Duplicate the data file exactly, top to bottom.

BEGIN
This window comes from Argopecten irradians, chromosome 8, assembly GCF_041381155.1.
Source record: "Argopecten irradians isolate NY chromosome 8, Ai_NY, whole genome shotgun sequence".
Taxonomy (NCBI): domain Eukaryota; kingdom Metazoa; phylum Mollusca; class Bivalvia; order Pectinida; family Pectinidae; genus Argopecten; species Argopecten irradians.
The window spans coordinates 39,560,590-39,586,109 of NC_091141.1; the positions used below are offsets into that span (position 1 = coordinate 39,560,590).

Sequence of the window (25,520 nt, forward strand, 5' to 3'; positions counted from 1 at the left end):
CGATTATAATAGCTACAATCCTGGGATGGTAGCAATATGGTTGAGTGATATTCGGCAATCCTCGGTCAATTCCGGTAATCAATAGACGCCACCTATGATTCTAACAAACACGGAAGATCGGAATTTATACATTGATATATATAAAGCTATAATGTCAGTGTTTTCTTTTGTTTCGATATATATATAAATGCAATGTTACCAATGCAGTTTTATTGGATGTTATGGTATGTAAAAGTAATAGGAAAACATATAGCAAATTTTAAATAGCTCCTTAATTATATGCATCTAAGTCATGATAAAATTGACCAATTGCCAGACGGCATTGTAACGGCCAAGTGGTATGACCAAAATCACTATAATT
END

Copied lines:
This window comes from Argopecten irradians, chromosome 8, assembly GCF_041381155.1.
Source record: "Argopecten irradians isolate NY chromosome 8, Ai_NY, whole genome shotgun sequence".
Taxonomy (NCBI): domain Eukaryota; kingdom Metazoa; phylum Mollusca; class Bivalvia; order Pectinida; family Pectinidae; genus Argopecten; species Argopecten irradians.
The window spans coordinates 39,560,590-39,586,109 of NC_091141.1; the positions used below are offsets into that span (position 1 = coordinate 39,560,590).

Sequence of the window (25,520 nt, forward strand, 5' to 3'; positions counted from 1 at the left end):
CGATTATAATAGCTACAATCCTGGGATGGTAGCAATATGGTTGAGTGATATTCGGCAATCCTCGGTCAATTCCGGTAATCAATAGACGCCACCTATGATTCTAACAAACACGGAAGATCGGAATTTATACATTGATATATATAAAGCTATAATGTCAGTGTTTTCTTTTGTTTCGATATATATATAAATGCAATGTTACCAATGCAGTTTTATTGGATGTTATGGTATGTAAAAGTAATAGGAAAACATATAGCAAATTTTAAATAGCTCCTTAATTATATGCATCTAAGTCATGATAAAATTGACCAATTGCCAGACGGCATTGTAACGGCCAAGTGGTATGACCAAAATCACTATAATT